Now operating from its HQ in Brentwood, Essex, and with a facility in Los Angeles, California, Mountune has remained at the forefront of Ford performance tuning, catering or everything from the classic models and competition cars to the latest models, while ensuring that the vehicle still remains safe and reliable for road use.
“The Magazine for all
Engine Rebuilding and
The Editor investigates the viability of another option for alternative powertrains, with a test drive of the Toyota Mirai fuel cell model…
Continuing in the recent theme of electrification and emissions control I spent a day with Toyota, organised by the Guild of Motoring Writers at the RAC headquarters at Woodcote Park in Surrey, to get up close and personal with the Toyota Mirai fuel cell vehicle, powered by electricity generated from hydrogen and oxygen.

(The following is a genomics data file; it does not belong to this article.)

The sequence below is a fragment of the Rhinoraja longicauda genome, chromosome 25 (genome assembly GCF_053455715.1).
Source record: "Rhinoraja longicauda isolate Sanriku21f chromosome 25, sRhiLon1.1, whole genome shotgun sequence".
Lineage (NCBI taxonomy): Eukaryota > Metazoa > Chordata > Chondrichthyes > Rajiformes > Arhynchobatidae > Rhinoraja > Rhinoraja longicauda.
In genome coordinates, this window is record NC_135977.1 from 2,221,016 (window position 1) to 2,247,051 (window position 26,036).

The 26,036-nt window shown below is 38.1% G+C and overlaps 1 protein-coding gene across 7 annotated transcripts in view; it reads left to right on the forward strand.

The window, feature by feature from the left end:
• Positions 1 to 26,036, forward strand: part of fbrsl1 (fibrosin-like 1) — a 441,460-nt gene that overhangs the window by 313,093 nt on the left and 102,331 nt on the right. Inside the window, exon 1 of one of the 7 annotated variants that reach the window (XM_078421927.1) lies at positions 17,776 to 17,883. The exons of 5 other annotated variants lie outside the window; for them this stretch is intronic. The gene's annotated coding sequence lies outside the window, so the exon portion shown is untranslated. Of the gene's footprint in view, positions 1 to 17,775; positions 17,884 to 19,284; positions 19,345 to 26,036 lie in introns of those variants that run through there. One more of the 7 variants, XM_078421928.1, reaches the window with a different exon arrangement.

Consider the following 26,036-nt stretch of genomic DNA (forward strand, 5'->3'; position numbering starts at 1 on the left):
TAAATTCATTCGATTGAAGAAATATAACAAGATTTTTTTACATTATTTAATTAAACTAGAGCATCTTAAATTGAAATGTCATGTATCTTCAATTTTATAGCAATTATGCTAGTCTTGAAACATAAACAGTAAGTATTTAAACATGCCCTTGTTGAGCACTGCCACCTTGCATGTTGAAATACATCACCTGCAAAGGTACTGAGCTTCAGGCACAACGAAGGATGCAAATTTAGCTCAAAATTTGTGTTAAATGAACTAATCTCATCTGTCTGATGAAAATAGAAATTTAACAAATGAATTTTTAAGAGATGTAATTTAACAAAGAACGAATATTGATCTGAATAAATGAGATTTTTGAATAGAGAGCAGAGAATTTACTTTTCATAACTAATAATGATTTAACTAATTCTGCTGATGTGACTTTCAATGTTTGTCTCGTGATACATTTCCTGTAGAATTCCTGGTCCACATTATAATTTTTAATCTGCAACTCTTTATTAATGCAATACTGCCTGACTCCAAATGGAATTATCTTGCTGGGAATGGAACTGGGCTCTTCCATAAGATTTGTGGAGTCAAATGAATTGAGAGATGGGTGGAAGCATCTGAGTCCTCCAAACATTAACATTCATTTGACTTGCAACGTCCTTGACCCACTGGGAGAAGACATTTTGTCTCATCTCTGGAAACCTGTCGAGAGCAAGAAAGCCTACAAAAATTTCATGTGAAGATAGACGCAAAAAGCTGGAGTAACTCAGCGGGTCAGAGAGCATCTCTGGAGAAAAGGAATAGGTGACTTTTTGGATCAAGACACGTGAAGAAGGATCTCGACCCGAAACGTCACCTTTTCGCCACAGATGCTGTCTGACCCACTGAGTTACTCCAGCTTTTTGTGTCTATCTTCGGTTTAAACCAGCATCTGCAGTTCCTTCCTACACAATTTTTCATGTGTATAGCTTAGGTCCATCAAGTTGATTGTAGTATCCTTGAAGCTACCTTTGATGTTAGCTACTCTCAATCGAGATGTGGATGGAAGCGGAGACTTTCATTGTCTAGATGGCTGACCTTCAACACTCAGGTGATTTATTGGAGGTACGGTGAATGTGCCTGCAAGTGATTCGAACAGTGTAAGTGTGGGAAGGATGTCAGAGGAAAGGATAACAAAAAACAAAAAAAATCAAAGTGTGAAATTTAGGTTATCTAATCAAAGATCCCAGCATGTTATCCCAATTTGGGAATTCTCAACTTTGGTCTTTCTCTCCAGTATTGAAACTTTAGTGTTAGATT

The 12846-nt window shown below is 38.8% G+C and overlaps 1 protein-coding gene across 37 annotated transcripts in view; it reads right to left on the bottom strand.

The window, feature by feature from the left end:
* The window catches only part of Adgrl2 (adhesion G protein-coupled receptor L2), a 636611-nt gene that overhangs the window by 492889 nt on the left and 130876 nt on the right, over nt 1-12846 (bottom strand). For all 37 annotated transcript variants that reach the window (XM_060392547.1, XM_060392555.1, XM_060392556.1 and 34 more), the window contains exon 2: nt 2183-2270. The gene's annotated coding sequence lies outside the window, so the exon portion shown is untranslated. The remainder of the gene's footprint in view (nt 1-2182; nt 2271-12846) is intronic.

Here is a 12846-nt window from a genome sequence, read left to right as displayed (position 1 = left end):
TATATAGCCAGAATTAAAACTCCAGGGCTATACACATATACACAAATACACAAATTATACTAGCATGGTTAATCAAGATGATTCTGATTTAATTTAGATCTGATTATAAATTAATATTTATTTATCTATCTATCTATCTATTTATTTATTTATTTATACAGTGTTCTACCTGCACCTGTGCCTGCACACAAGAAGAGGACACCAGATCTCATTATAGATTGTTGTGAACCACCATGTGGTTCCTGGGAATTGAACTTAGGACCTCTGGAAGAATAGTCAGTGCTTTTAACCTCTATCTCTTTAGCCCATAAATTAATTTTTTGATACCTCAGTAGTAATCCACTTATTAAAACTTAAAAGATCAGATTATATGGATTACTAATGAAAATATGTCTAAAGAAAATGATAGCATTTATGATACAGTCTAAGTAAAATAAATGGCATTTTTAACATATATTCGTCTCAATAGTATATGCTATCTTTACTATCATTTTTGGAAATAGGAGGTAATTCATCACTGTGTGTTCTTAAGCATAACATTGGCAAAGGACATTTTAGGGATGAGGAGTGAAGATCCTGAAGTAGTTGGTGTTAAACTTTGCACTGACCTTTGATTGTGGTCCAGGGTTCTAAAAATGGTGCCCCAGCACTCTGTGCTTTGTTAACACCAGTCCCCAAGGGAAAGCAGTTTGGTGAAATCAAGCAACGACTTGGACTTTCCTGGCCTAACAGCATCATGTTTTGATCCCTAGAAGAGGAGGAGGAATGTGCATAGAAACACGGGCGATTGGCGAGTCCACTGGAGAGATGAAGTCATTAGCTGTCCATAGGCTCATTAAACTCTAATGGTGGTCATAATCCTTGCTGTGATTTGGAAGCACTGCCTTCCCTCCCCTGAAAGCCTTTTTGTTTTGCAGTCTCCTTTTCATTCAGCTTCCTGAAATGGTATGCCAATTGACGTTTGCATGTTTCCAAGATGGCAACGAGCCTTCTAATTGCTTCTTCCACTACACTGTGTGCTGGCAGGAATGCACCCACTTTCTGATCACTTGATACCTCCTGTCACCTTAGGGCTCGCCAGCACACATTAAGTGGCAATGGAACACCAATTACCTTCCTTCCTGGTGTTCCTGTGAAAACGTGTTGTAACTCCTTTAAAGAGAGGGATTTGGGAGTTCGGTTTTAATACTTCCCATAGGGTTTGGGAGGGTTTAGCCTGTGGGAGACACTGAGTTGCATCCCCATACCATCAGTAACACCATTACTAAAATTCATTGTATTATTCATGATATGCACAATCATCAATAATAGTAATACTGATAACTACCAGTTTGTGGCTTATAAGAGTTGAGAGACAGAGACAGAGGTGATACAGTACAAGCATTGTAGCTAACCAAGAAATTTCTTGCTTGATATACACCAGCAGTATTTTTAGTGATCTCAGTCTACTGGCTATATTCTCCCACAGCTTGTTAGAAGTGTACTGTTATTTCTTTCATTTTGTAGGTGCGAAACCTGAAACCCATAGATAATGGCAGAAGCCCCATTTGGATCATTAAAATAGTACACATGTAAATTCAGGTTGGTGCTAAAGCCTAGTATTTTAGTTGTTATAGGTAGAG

With all the recent emphasis on hybrids and battery-powered electric cars, the fuel cell is an alternative powertrain technology that hasn’t had quite so much attention. Here there is no combustion engine at all, and it certainly doesn’t burn hydrogen, as those more familiar with previous gas-powered (LPG or CNG) engines might have assumed.
Instead, the fuel cell car is an electric car that generates its own electricity. The hydrogen is stored in high pressure (700 bar) tanks and delivered to the fuel cell, which also receives oxygen from the air that enters the car through the large frontal vents.
Here the oxygen and hydrogen chemically react within the polymer electrolyte fuel cell stack to generate electricity to charge the battery and power the motor. The battery also receives incidental charge by recuperating energy while decelerating and braking.